On the basis of FGDs, four themes were identified: Prossected specimen as an introductory teaching tool; emotional reaction on specimen handling; practical concerns during specimen handling; and experience of learning anatomy. Trends were identified within these broader themes. In the first theme, structural differentiation (n=10;31%) was a trend suggesting that “it is difficult to study prossected specimen at a very initial stage of gross anatomy course. The plastic models have better structural differentiation because of the colour coding. The same can be done for the prossected model, but it is more time-consuming as the body has to be dissected and then the specific part is cut off to be placed in a glass jar with the preservative.”
Another trend was repetition and revision (n=2;6%) suggesting that “a prossected model usually degenerates after a period of time and new model has to be prepared, whereas the plastic model remains a constant source of learning and revision.”
The third trend was handling/preservation (n=4; 12.5%). “The prossected model has to be preserved and taken care of properly, so the handling is difficult. The structures can be damaged during the learning procedure. For example, one can damage the vessels or nerve while using forceps. All these reasons make the student hesitant about touching the prossected specimen.”
The last trend was conceptual learning (n=7; 22%).
“Prossected specimen teaching does give a very clear idea of how the human body looks like in reality, and the conceptual learning is possible in medicine as it\'s the human body one has to deal with.”
In the second theme, three trends were noted. The excitement of anatomy (n=11; 34%) is experienced by the undergraduates as most of them have never seen a dissected body or a cadaver. They feel different from students of other professions.
The second trend was \'interesting experience\' (n=18; 56%). The students noted that they were taking the first step towards the medical profession and the experience was interesting for them.
Feeling of anxiety, disgust and fear:
The students noted the third trend to be their feeling of anxiety, disgust and fear. They had never seen a cadaver or dissected specimen so some of them felt disgusted (n=3; 9%), some were anxious (n=4; 12.5%) while going to the dissection halls and such fear among those with weak nerves made it impossible to adapt to such an environment. They were fearful (n=3; 9%) and had nausea (n=1; 3%) while coming to the dissection hall. Ethical issues were also pointed out by some of the students (n=2; 6%).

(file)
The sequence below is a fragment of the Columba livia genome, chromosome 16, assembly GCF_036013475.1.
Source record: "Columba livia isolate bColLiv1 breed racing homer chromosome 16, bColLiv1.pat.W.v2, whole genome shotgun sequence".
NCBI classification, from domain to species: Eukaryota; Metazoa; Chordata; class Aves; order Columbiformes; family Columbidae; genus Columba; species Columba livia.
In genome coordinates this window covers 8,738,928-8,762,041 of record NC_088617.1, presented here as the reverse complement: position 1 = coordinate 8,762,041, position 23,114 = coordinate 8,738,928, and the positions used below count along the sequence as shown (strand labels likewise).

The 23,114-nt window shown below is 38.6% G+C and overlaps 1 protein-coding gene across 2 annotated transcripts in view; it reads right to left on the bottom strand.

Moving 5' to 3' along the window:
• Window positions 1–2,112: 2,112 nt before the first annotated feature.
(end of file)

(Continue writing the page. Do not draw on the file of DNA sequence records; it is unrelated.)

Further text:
Within the third theme, four trends of practical concerns were identified by the students. According to them, the first was \'touch\' (n=6; 19%).
It is usually difficult to touch the dead body and dissect its different parts as all this is not a normal routine. Therefore, “touching of cadavers does give anxiety and disgust as touch is the strongest sensation of the human body,” they said.
Smell (n=15; 47%) of the dead degenerated body was found nauseating and the one preserved in formalin added to it. The sense of smell and taste are associated, which, the students said, made it worse. They added that some of them had even changed their eating habits like avoiding meat because of the strong association of smell and taste.
The risk of infection (n=7; 22%) was also pointed out. The cadavers are usually not properly preserved, degeneration starts and small insects can be seen residing in different parts of the dead tissue. All this can be a source of infection, which was a major practical concern, and so was eye irritation (n=6;19%). “The prossected specimens are preserved in formalin, which is an eye irritant, and the effect depends on the level of sensitivity of students.”
The fourth and the last theme was experience of learning anatomy, and the students called it a “powerful experience” (n=19; 59%) (Table-1 and 2).


Medical students normally experience a variety of emotional reactions and mixed feelings when they encounter human cadavers for the first time. Lack of appropriate infrastructure, i.e. less cadavers and more students, poor quality of cadavers, limited number of models, improper demonstration plans, lack of appropriate lectures prior to the exercise, and a lack of staff to motivate the students for learning more are also contributing factors. The environment of the dissection hall is laden with persistent odour of the cadavers and their preservatives like formaldehyde having known toxic effects like nausea, conjunctival irritation and even emotional impact like depression amongst the students.9